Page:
Inclusive Education: Efficacy Research

Maisie Rose Woodward
Mind Map by Maisie Rose Woodward, updated more than 1 year ago
Maisie Rose Woodward
Created by Maisie Rose Woodward about 4 years ago


University Educational Psychology Mind Map on Inclusive Education: Efficacy Research, created by Maisie Rose Woodward on 01/11/2016.

Resource summary

Inclusive Education: Efficacy Research
1 For Children with SEN
1.1 Madden + Slavin (1983): some advantage to integration IF a suitable individualised/differentiated educational programme was offered
1.1.1 Integration, not inclusion. Make the programme itself accessible?
1.2 Baker et al (1994-5): effect sizes of 3 studies indicated small to moderate benefit of inclusion for educational and social outcomes.
1.3 Difficulties in reaching a conclusion
1.3.1 Lindsay (2003): efficacy of a human right?
1.3.2 Different sets of rights conflicting (Farrell, 2000; Gallagher, 2001)
1.3.3 Hegarty (1993): difficult to justify segregation if it is no better than inclusion
1.4 Odom et al (2004): range of positive developmental and behavioural outcomes identified for children in inclusive settings, but SEN children not as socially integrated as their typically developing peers (3-5yo from 1990-2002)
1.5 Lindsay (2007): marginally positive overall, but problems with very little efficacy research in the literature.
1.6 Poor social inclusion
1.6.1 Gresham + Miller (1997): compared with mainstream classmates, SEN children poorly accepted, more often rejected, lower levels of social skills and higher levels of problem behaviours. Mix of higher/lower self-concepts (due to setting? Higher in segregated classroom than in mainstream classroom?)
1.6.2 Kosher et al (2010): comapred with students without SEN, students with SEN appeared less well accepted and had more interactions with the teacher. But self-perception of both groups was not significantly different, with no effect of category of disability.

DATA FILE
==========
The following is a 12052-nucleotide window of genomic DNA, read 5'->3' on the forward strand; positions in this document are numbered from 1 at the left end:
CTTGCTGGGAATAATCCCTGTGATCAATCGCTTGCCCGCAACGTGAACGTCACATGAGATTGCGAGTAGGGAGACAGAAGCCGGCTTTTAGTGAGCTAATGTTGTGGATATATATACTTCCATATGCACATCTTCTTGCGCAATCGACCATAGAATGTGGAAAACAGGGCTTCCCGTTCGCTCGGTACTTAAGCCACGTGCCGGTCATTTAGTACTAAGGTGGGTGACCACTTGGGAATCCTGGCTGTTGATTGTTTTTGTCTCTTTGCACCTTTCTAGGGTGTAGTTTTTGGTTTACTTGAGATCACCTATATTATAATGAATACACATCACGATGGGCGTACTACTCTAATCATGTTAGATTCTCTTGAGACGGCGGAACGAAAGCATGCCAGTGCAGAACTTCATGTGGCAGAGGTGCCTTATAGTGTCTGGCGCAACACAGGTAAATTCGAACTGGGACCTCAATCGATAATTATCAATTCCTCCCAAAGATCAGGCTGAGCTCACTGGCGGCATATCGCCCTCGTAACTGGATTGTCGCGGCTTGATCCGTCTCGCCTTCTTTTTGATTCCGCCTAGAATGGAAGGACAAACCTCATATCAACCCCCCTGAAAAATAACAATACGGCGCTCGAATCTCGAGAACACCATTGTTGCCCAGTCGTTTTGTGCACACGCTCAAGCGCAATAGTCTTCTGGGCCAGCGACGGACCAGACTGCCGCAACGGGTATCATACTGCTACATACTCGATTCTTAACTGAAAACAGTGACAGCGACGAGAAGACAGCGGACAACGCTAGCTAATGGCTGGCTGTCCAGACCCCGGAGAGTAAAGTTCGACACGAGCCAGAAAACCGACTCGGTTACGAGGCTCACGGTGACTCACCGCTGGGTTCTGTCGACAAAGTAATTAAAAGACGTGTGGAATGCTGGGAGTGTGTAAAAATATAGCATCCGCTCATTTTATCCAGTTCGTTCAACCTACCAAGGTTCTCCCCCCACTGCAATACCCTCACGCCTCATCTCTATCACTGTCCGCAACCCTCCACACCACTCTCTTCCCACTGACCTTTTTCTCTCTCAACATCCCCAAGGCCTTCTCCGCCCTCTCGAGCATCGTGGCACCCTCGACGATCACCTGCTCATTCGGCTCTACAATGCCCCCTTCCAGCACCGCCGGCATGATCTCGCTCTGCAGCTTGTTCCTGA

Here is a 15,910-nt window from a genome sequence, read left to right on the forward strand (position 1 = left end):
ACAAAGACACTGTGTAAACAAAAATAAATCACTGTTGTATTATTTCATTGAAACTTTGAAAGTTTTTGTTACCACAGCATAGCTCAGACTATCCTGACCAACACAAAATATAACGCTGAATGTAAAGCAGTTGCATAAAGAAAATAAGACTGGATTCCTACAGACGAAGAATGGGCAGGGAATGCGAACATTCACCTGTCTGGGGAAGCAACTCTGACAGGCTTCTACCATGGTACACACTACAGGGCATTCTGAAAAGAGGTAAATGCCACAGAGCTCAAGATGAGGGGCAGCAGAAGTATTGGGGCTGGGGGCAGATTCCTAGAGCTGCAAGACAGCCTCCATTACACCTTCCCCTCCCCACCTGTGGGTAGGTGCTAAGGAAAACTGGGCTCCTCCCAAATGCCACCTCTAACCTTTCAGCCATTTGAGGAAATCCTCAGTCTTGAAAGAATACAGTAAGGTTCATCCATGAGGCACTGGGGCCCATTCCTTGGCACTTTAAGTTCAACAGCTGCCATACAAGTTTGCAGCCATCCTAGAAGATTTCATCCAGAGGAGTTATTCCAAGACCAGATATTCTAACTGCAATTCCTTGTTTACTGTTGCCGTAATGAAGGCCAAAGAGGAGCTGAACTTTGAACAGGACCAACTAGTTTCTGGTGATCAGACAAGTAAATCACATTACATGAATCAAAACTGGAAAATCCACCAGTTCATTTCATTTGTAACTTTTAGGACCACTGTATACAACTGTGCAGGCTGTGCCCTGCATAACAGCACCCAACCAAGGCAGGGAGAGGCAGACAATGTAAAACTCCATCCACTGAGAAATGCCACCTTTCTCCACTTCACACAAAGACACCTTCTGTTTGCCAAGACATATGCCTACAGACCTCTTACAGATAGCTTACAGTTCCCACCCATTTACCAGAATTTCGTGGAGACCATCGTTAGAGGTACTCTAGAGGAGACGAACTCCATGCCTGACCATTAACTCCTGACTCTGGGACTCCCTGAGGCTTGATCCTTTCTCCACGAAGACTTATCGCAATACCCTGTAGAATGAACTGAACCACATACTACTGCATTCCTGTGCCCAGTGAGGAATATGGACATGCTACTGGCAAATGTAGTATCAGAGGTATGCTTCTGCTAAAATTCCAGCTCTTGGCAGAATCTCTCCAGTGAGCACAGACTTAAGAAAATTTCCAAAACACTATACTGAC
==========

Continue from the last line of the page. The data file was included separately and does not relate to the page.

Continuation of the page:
1.6.3 Nowicki + Sandieson (2002): abled children preferred to physically and intellectually disabled children. Inclusive classrooms had medium-sized effect on facilitating positive attitudes.
2 For the Classmates of Children with SEN (as a group, not individuals)
2.1 Dyson et al (2004): no evidence for a relationship between inclusivity and attainment at local authority or school level. Other factors (SES, gender...) were much more significant.
2.2 Kalambouka et al (2005): 23% positive, 53% neutral, 10% mixed, 15% negative. Outcomes more positive on academic than on social factors.
2.3 Staub and Peck (1994): no negative effects. Children did not 'pick up' undesirable behaviour, teacher time was not reduced.
2.4 Ruijs and Peetsma (2009): Neutral to positive effects. May be some differential effects for high and low achieving pupils without SEN. Congruent with other findings on social factors.
2.5 Manset and Semmel (1997): positive effect
3 Teacher Attitudes
3.1 Robertson et al (2003): the more negative a teacher's relationship with a child with SEN, the less likely that child is to be socially accepted
3.2 De Boer et al (2011): review of 26 international studies of primary school teachers' attitudes. Majority neutral or negative, none with clear positive results.
3.2.1 Teachers reported lacking competance/confidence teaching children with SEN
3.2.2 Less overall teaching experience OR more experience teaching children with SEN = more positive attitudes towards inclusion
3.2.3 Most negative for learning/behavioural difficulties, more positive for physical/sensory
3.3 Killoran et al (2013): positive change in attitudes as a result of a pre-service inclusive education course
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